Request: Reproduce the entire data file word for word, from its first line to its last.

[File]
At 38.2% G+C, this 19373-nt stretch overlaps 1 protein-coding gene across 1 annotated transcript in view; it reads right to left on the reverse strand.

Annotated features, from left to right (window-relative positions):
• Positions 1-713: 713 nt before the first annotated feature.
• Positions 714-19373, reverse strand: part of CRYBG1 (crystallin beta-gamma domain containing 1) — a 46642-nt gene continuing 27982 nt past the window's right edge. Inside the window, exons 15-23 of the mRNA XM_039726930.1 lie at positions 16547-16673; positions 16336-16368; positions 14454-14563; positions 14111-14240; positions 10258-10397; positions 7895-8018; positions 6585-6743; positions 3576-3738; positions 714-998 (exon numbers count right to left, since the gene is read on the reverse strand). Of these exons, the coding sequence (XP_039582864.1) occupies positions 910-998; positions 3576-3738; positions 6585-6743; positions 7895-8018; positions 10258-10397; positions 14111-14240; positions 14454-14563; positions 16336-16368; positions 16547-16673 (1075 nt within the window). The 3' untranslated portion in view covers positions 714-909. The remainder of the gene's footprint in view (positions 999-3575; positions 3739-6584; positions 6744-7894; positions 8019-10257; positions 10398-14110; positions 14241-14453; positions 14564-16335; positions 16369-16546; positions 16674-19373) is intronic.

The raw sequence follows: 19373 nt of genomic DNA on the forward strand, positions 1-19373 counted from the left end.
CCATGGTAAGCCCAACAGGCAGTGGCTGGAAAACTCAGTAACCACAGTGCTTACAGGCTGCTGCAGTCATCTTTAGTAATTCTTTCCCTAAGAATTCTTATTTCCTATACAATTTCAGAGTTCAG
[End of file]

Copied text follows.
At 38.2% G+C, this 19373-nt stretch overlaps 1 protein-coding gene across 1 annotated transcript in view; it reads right to left on the reverse strand.

Annotated features, from left to right (window-relative positions):
• Positions 1-713: 713 nt before the first annotated feature.
• Positions 714-19373, reverse strand: part of CRYBG1 (crystallin beta-gamma domain containing 1) — a 46642-nt gene continuing 27982 nt past the window's right edge. Inside the window, exons 15-23 of the mRNA XM_039726930.1 lie at positions 16547-16673; positions 16336-16368; positions 14454-14563; positions 14111-14240; positions 10258-10397; positions 7895-8018; positions 6585-6743; positions 3576-3738; positions 714-998 (exon numbers count right to left, since the gene is read on the reverse strand). Of these exons, the coding sequence (XP_039582864.1) occupies positions 910-998; positions 3576-3738; positions 6585-6743; positions 7895-8018; positions 10258-10397; positions 14111-14240; positions 14454-14563; positions 16336-16368; positions 16547-16673 (1075 nt within the window). The 3' untranslated portion in view covers positions 714-909. The remainder of the gene's footprint in view (positions 999-3575; positions 3739-6584; positions 6744-7894; positions 8019-10257; positions 10398-14110; positions 14241-14453; positions 14564-16335; positions 16369-16546; positions 16674-19373) is intronic.

The raw sequence follows: 19373 nt of genomic DNA on the forward strand, positions 1-19373 counted from the left end.
CCATGGTAAGCCCAACAGGCAGTGGCTGGAAAACTCAGTAACCACAGTGCTTACAGGCTGCTGCAGTCATCTTTAGTAATTCTTTCCCTAAGAATTCTTATTTCCTATACAATTTCAGAGTTCAG